Outrage as Taylor Swift fan dies at Rio de Janeiro concert in sweltering heat amid water bottle ban

  • 19/11/2023

A young Brazilian fan of US singer Taylor Swift died in Rio de Janeiro on Friday night (local time) after falling ill inside the superstar's sweltering concert venue, leading the government to order drinking water is provided and made easily accessible at shows.

Ana Clara Benevides, 23, became unwell at the Nilton Santos stadium, event organizer T4F (SHOW3.SA) wrote on Instagram. It said she was promptly attended to by medical staff, and then taken to an on-site medical station, before being transferred to the Salgado Filho Hospital, where she died.

Rio state health service said she arrived at hospital with her heart stopped. Her cause of death is unknown, and will be investigated.

Some 60,000 fans had gathered for Swift's sell-out concert at the stadium, which is located far from Rio's breezy picture-postcard beaches in a hotter northern neighborhood.

The show took place on the same day that Rio recorded its highest ever reading of the so-called heat index, which combines temperature and humidity, at 59.3 degrees Celsius (138.74 degrees Fahrenheit).

Intense heatwaves, attributed to the El Niño phenomenon and a rise in global temperatures, have gripped multiple Brazilian states, with temperatures surpassing historical averages since July, according to the National Institute of Meteorology, which estimated that 2023 will be the hottest year since the 1960s.

During the concert, several fans fell ill, prompting Swift to interrupt her performance and request that the production team provide them with water, videos showed.

It's reported fans were not allowed to bring bottled water into the stadium despite the sweltering temperatures in Rio.

This has left fans furious with a group launching an online petition calling for a "Benevides Law" to "make water in events mandatory".

The petition gained more than 150,000 signatures in just a few hours and has resulted in Justice Minister Flavio Dino announcing the government would issue a directive allowing water bottles to be brought into concerts.

"Companies producing shows with high heat exposure must provide free drinking water in easily accessible 'hydration islands.' The measure is effective immediately," he wrote on X, formerly known as Twitter.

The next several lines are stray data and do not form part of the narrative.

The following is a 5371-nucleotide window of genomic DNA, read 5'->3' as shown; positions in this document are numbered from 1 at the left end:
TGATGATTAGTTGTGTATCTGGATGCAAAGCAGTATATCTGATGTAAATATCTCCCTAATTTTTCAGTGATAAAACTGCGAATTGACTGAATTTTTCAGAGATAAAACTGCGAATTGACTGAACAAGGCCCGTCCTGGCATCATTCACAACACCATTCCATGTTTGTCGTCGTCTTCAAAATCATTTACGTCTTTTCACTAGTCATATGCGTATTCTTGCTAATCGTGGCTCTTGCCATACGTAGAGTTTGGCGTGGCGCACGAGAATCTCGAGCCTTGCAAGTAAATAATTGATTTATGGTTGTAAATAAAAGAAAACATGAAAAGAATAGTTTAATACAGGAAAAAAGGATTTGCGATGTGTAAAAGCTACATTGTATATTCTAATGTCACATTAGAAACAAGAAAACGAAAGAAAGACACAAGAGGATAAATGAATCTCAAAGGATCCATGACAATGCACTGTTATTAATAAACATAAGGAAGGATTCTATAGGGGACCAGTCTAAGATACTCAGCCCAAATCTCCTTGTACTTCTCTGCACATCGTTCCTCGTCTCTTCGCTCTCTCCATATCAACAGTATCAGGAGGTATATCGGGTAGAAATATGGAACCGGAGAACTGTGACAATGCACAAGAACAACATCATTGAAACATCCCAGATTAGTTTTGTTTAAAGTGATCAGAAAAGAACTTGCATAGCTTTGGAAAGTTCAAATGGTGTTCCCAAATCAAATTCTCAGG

The announcement followed National Consumer Secretary Wadih Damous's post on X stressing the government had ordered T4F to guarantee water access at all of Swift's concerts in Brazil.

T4F did not immediately respond to a request for comment.

Taylor Swift performs onstage during "Taylor Swift | The Eras Tour" at Estadio Olimpico Nilton Santos.
Taylor Swift performs onstage during "Taylor Swift | The Eras Tour" at Estadio Olimpico Nilton Santos. Photo credit: Getty Images

Concert-goers have been quick to describe the conditions inside the stadium, with one fan saying it was "sauna-like".

"It was extremely hot. My hair got so wet from sweat as soon as I came in," 26-year-old Elizabeth Morin said. "There was a point at which I had to check my breathing to make sure I wasn't going to pass out."

Morin said she saw a "good amount of people looking distressed" and others "yelling for water".

Swift - who is scheduled to perform in Rio on Saturday and Sunday, followed by three shows in São Paulo between November 24 and 26 - offered condolences to Benevides' family and friends.

"I'm not going to able to speak about this from the stage because I feel overwhelmed by grief when I even try to talk about it," she wrote on Instagram. "This is the last thing I ever thought would happen when we decided to bring this tour to Brazil."

Reuters witnessed fans suffering in the heat on Saturday as they waited to get in the show later.

Swift had been welcomed to Rio by a projection on the iconic Christ the Redeemer statue. She wrote that her fan died "before my show." However, Benevides' friends told local media that she became ill after the concert began.

Heat exhaustion, which can include dizziness, headaches, shaking and thirst, is not usually serious, providing the person cools down within 30 minutes.

The more serious version is heat-stroke, when the body's core temperature goes above 105 degrees Fahrenheit (40.6 degrees Celsius). It is a medical emergency and can lead to long-term organ damage and death.